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Title The history of continua : philosophical and mathematical perspectives / edited by Stewart Shapiro and Geoffrey Hellman
Imprint Oxford, United Kingdom ; New York, NY : Oxford University Press, 2021
book jacket
 Euro-Am Studies Lib  111.6 H62964 2021    AVAILABLE  -  30500101569559
Edition First edition
Descript viii, 577 pages : illustrations (black and white) ; 25 cm
text txt rdacontent
still image sti rdacontent
unmediated n rdamedia
volume nc rdacarrier
Note Includes bibliographical references and index
Mathematical and philosophical thought about continuity has changed considerably over the ages. Aristotle insisted that continuous substances are not composed of points, and that they can only be divided into parts potentially. There is something viscous about the continuous. It is a unified whole. This is in stark contrast with the prevailing contemporary account, which takes a continuum to be composed of an uncountably infinite set of points. This vlume presents a collective study of key ideas and debates within this history. 0The opening chapters focus on the ancient world, covering the pre-Socratics, Plato, Aristotle, and Alexander. The treatment of the medieval period focuses on a (relatively) recently discovered manuscript, by Bradwardine, and its relation to medieval views before, during, and after Bradwardine's time. In the so-called early modern period, mathematicians developed the calculus and, with that, the rise of infinitesimal techniques, thus transforming the notion of continuity. The main figures treated here include Galileo, Cavalieri, Leibniz, and Kant. In the early party of the nineteenth century, Bolzano was one of the first important mathematicians and philosophers to insist that continua are composed of points, and he made a heroic attempt to come to grips with the underlying issues concerning the infinite.0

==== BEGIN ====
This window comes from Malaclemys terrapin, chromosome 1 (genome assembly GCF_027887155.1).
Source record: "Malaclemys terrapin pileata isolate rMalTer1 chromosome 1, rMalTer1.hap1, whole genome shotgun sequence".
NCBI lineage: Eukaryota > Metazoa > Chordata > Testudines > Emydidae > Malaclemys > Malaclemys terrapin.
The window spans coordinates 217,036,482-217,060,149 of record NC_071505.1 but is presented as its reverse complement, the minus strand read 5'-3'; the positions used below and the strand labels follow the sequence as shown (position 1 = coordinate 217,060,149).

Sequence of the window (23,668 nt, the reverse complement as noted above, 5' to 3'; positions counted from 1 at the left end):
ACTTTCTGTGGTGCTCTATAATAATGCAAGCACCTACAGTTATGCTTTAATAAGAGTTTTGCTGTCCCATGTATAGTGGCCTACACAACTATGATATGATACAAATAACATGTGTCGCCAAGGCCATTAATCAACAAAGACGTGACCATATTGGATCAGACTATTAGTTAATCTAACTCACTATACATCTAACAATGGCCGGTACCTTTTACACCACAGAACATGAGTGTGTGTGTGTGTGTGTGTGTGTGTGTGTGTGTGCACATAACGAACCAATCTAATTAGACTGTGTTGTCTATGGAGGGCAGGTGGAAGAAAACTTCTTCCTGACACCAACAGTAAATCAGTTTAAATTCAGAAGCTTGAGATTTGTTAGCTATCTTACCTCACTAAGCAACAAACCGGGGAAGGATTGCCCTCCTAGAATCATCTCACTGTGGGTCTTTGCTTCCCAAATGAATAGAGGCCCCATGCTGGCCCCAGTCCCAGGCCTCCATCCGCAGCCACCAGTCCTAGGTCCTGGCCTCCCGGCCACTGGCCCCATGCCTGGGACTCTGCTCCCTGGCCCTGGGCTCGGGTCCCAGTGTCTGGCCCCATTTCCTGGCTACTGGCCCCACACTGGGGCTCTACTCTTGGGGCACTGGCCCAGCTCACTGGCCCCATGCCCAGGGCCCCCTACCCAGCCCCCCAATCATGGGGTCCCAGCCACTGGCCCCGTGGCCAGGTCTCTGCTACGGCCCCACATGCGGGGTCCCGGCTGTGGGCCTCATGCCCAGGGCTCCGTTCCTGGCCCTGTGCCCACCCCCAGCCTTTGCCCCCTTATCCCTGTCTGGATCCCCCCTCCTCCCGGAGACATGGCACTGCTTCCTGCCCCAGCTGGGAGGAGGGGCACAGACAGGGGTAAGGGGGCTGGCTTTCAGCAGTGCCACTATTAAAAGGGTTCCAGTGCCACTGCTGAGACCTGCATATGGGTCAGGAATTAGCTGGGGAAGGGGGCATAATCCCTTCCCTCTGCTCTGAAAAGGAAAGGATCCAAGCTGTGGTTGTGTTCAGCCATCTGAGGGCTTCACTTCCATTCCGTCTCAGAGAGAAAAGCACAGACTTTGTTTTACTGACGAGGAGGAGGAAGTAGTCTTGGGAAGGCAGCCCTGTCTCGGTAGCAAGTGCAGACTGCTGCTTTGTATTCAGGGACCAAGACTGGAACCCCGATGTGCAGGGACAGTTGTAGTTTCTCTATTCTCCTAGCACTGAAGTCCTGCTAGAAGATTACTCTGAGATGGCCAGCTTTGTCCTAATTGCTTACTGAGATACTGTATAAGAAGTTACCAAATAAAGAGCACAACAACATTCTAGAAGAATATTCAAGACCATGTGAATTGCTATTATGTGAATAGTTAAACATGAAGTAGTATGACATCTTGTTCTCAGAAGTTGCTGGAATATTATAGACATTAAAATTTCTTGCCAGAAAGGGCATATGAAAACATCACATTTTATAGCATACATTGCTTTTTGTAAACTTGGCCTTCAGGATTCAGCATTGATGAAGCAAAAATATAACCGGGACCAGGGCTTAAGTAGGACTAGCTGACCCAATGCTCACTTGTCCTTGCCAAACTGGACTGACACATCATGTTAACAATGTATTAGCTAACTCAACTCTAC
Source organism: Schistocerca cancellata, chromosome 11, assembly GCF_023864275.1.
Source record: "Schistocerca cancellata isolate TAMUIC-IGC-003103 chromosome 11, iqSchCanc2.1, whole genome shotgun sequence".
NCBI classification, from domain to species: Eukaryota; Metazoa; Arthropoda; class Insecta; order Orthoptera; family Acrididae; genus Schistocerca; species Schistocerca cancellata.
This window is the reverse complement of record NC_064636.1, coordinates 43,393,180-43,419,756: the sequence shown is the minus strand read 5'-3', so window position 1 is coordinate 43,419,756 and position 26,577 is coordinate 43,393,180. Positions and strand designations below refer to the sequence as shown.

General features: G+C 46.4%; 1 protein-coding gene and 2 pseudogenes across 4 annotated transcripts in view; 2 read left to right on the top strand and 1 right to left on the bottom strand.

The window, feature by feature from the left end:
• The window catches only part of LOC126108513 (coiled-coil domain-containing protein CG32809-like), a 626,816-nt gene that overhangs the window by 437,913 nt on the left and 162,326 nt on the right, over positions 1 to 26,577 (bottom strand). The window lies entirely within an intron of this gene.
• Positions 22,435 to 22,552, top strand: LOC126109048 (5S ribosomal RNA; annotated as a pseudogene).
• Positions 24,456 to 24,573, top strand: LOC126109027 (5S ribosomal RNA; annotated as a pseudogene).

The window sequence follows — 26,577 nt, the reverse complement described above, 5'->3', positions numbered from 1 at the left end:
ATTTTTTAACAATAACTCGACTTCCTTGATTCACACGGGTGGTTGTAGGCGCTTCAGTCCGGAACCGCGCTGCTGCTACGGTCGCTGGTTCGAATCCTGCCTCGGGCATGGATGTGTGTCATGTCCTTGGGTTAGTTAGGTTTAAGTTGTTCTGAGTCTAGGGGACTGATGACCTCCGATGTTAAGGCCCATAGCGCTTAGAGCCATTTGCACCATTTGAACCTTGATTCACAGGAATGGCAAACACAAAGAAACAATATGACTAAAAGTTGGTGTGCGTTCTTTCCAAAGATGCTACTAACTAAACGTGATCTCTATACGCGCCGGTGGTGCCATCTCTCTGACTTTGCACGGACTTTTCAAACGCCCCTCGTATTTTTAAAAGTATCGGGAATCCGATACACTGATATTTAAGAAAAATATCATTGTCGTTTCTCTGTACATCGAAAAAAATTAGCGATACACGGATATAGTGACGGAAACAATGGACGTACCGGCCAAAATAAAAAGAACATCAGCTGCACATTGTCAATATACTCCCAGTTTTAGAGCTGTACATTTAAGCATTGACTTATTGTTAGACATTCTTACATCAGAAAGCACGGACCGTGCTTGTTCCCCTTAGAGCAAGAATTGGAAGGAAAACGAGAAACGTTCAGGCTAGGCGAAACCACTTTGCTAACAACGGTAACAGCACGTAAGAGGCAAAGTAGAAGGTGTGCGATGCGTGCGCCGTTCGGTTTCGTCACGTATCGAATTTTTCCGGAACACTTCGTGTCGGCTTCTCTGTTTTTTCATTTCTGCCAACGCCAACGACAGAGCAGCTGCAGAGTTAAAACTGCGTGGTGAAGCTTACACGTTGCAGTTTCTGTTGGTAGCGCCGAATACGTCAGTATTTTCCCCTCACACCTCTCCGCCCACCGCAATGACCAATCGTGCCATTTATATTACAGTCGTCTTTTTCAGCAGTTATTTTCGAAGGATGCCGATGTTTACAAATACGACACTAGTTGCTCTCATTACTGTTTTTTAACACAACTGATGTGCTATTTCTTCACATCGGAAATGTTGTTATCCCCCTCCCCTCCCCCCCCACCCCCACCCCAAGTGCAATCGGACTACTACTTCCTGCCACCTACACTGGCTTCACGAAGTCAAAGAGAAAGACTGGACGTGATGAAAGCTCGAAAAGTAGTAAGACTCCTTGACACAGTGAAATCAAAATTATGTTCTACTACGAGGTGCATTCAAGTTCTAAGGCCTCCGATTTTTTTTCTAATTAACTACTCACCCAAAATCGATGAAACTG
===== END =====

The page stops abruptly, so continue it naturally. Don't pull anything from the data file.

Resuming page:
Subject Continuity
Indivisibles (Philosophy)
Alt Author Shapiro, Stewart, 1951- editor
Hellman, Geoffrey, editor
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